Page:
Respiratory infections and access to care among Pacific children in the Growing Up in New Zealand study
Publication Date
2021
Lead Organisation
University of Auckland; Fiji National University
Lead Researcher
Sainimere Boladuadua, Cameron Grant, Collin Tukuitonga, Fiona Langridge, Avinesh Pillai, Chris Bullen, Stephen Howie, Donald Wilson
Access Type
Internal
Primary Classification
Family and Whanau

Acute respiratory infections (ARIs) remain the leading cause of death of young children globally.(1) New Zealand has a larger ARI burden among young children than most developed countries. Within New Zealand, Pacific children experience a larger acute respiratory disease burden than children of any other ethnic group. Within New Zealand, pneumonia accounts for 5% of all deaths among Pacific children aged 1-14 years, double the proportion for the New Zealand total population 1-14 years of age.(2)

 

This study aims to explore some of the causes of this health inequity by:

1) Describing the burden of acute respiratory infections in the Pasifika cohort of the Growing Up in New Zealand study, and

2) Understanding and identifying factors which affect Pasifika children's access to health care and their predisposition to developing ARIs.

 

Four groups of children will be identified within the Pasifika cohort:

1. Those with no parental report of lower respiratory infection

2. Those with parental report of lower respiratory infection but no hospital presentation or admission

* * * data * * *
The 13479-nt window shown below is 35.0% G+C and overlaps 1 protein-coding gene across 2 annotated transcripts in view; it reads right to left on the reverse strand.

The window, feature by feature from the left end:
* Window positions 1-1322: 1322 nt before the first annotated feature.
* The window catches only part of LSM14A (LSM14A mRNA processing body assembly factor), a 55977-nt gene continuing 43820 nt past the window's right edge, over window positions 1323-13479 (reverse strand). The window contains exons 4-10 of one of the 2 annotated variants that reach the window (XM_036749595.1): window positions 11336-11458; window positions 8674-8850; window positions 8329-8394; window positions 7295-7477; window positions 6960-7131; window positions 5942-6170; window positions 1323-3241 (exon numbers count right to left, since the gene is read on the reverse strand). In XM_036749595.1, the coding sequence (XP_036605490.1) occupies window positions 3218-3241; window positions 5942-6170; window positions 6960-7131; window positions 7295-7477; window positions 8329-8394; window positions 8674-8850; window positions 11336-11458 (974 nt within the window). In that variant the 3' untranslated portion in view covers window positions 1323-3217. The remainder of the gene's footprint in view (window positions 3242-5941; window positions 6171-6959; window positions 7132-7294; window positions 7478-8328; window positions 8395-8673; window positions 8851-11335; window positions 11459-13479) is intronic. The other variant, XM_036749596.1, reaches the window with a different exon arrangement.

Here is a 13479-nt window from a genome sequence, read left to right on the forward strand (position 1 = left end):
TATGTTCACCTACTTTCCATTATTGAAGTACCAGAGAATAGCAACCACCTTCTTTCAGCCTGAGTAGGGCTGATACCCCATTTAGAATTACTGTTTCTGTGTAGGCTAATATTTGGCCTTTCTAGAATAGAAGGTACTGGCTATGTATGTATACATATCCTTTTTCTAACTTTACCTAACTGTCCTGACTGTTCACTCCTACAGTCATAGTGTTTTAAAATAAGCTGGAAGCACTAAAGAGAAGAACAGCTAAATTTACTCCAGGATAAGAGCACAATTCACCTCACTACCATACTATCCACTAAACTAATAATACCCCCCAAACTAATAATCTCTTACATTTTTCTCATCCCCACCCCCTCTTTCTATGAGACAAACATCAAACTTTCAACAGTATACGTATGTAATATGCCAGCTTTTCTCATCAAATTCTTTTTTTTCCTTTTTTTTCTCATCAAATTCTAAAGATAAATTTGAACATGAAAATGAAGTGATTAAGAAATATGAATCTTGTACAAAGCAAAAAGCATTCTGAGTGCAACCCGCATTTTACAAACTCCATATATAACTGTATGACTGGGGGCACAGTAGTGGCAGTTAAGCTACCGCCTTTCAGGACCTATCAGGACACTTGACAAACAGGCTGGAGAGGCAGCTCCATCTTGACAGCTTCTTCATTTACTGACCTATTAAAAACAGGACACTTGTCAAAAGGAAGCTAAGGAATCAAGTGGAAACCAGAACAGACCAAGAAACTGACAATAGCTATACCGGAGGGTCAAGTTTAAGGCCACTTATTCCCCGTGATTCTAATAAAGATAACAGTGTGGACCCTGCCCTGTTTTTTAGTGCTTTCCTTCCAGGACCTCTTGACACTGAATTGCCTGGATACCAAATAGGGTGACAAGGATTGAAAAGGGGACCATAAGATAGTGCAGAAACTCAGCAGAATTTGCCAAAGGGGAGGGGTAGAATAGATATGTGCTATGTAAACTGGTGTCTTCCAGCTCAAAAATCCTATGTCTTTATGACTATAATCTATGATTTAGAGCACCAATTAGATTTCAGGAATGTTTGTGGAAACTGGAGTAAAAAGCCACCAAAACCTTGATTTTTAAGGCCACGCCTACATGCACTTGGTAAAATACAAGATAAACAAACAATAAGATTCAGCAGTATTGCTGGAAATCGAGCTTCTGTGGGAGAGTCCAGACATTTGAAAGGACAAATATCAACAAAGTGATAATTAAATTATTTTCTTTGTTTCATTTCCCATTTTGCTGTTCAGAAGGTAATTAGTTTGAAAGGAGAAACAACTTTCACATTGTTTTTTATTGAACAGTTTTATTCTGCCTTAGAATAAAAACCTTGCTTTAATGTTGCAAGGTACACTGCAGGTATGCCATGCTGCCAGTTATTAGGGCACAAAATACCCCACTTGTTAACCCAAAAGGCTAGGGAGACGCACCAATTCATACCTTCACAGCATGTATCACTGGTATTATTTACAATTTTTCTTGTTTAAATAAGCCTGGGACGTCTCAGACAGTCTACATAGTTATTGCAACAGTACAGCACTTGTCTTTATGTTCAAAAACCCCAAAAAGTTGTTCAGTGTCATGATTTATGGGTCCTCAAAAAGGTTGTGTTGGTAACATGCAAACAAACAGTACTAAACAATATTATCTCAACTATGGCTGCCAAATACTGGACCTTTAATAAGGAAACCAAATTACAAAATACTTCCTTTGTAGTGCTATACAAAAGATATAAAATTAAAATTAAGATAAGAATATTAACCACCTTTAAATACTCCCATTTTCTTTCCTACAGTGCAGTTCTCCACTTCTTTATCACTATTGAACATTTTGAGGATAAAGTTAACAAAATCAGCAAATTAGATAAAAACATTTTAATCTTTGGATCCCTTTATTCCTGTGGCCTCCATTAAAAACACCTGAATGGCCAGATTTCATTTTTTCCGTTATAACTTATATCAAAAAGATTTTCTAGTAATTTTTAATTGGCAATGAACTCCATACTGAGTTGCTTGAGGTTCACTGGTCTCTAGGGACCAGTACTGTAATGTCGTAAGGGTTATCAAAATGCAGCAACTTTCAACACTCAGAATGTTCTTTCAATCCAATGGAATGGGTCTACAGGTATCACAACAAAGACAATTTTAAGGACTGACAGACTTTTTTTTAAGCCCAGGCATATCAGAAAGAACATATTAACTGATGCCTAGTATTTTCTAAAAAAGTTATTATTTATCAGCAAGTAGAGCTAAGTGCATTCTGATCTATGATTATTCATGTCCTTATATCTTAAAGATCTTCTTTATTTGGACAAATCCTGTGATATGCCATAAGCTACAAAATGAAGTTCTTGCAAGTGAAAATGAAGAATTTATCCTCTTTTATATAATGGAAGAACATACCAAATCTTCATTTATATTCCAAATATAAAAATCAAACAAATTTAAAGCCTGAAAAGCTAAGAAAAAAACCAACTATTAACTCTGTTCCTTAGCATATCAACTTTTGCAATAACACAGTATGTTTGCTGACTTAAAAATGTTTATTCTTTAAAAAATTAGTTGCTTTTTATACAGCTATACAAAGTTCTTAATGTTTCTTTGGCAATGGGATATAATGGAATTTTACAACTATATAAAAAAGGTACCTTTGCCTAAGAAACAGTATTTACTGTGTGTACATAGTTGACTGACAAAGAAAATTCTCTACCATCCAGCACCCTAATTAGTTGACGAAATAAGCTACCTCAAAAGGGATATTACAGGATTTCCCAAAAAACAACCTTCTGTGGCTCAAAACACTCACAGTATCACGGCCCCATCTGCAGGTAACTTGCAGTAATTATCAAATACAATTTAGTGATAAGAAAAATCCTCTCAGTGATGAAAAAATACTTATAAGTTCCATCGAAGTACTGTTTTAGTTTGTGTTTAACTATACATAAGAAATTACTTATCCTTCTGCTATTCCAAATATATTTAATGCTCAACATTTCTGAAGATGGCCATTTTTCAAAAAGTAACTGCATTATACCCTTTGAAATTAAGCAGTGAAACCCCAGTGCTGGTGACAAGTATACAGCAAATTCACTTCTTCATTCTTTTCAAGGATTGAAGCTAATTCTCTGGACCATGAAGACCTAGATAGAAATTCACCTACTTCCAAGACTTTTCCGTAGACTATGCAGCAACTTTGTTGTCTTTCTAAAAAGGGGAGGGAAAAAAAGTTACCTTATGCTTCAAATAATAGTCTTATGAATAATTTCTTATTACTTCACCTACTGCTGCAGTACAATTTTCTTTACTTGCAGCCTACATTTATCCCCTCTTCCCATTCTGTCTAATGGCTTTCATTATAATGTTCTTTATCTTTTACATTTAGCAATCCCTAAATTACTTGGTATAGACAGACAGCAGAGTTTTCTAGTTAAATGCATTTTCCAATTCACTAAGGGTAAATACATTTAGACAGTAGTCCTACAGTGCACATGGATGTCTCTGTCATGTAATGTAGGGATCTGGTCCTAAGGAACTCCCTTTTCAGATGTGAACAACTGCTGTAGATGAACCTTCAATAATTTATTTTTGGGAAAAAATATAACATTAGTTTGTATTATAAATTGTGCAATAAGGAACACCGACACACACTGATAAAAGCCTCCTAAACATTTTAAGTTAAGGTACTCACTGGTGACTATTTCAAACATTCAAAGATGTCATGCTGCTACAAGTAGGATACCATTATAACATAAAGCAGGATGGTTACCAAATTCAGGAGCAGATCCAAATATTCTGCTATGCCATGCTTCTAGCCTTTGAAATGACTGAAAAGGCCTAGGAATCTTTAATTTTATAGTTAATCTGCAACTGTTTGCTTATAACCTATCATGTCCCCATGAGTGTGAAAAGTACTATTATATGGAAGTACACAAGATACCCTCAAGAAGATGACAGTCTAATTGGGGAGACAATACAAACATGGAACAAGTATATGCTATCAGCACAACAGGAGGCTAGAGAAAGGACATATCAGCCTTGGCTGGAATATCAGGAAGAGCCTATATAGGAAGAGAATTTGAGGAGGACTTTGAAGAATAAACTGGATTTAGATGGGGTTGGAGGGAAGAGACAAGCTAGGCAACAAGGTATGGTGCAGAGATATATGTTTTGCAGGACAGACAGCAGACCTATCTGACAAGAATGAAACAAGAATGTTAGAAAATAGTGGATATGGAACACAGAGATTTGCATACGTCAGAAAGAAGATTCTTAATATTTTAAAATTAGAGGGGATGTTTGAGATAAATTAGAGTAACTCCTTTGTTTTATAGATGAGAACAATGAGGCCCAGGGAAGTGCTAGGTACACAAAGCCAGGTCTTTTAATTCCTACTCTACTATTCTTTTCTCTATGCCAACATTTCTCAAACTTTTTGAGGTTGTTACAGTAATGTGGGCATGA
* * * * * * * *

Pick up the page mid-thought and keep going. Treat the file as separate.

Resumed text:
3. Those with hospital presentation but not admission with lower respiratory infection

4. Those with hospital admission with lower respiratory infection

 

For these groups their patterns of health care utilisation will be compared according to their receipt of antenatal care, receipt of well childcare, relationship with primary care, use of complimentary care, and their experiences of health care racism.

 

Findings from this study will inform further studies and/or interventions to improve access to care for this population group that is disproportionately affected by respiratory disease morbidity (and ultimately contribute to reduced ARI morbidity).

 

References

1. Global Burden of Disease Lower Respiratory Infection Collaborators. Estimates of the global, regional, and national morbidity, mortality, and aetiologies of lower respiratory tract infections in 195 countries: a systematic analysis for the Glo